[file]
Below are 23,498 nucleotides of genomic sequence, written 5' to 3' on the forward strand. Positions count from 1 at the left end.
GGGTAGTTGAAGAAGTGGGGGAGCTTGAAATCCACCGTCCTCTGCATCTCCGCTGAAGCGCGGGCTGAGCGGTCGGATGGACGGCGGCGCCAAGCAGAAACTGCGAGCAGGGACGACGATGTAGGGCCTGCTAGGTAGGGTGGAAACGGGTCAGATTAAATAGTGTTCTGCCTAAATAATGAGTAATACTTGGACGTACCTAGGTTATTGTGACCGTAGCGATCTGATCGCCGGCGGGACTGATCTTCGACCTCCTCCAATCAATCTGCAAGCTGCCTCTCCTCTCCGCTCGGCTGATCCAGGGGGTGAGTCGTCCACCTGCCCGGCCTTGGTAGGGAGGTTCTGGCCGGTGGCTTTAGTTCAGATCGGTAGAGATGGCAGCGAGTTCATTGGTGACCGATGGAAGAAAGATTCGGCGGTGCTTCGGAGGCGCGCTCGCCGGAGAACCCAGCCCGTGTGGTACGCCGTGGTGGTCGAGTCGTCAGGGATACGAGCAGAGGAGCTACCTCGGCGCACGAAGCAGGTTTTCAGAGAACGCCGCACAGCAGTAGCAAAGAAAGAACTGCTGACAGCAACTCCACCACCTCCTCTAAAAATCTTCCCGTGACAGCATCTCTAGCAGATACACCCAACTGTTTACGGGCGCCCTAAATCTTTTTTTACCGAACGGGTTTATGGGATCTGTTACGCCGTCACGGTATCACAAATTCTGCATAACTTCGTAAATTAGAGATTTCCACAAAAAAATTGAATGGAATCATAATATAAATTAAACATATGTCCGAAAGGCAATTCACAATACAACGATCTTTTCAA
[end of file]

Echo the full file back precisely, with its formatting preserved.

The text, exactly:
Below are 23,498 nucleotides of genomic sequence, written 5' to 3' on the forward strand. Positions count from 1 at the left end.
GGGTAGTTGAAGAAGTGGGGGAGCTTGAAATCCACCGTCCTCTGCATCTCCGCTGAAGCGCGGGCTGAGCGGTCGGATGGACGGCGGCGCCAAGCAGAAACTGCGAGCAGGGACGACGATGTAGGGCCTGCTAGGTAGGGTGGAAACGGGTCAGATTAAATAGTGTTCTGCCTAAATAATGAGTAATACTTGGACGTACCTAGGTTATTGTGACCGTAGCGATCTGATCGCCGGCGGGACTGATCTTCGACCTCCTCCAATCAATCTGCAAGCTGCCTCTCCTCTCCGCTCGGCTGATCCAGGGGGTGAGTCGTCCACCTGCCCGGCCTTGGTAGGGAGGTTCTGGCCGGTGGCTTTAGTTCAGATCGGTAGAGATGGCAGCGAGTTCATTGGTGACCGATGGAAGAAAGATTCGGCGGTGCTTCGGAGGCGCGCTCGCCGGAGAACCCAGCCCGTGTGGTACGCCGTGGTGGTCGAGTCGTCAGGGATACGAGCAGAGGAGCTACCTCGGCGCACGAAGCAGGTTTTCAGAGAACGCCGCACAGCAGTAGCAAAGAAAGAACTGCTGACAGCAACTCCACCACCTCCTCTAAAAATCTTCCCGTGACAGCATCTCTAGCAGATACACCCAACTGTTTACGGGCGCCCTAAATCTTTTTTTACCGAACGGGTTTATGGGATCTGTTACGCCGTCACGGTATCACAAATTCTGCATAACTTCGTAAATTAGAGATTTCCACAAAAAAATTGAATGGAATCATAATATAAATTAAACATATGTCCGAAAGGCAATTCACAATACAACGATCTTTTCAA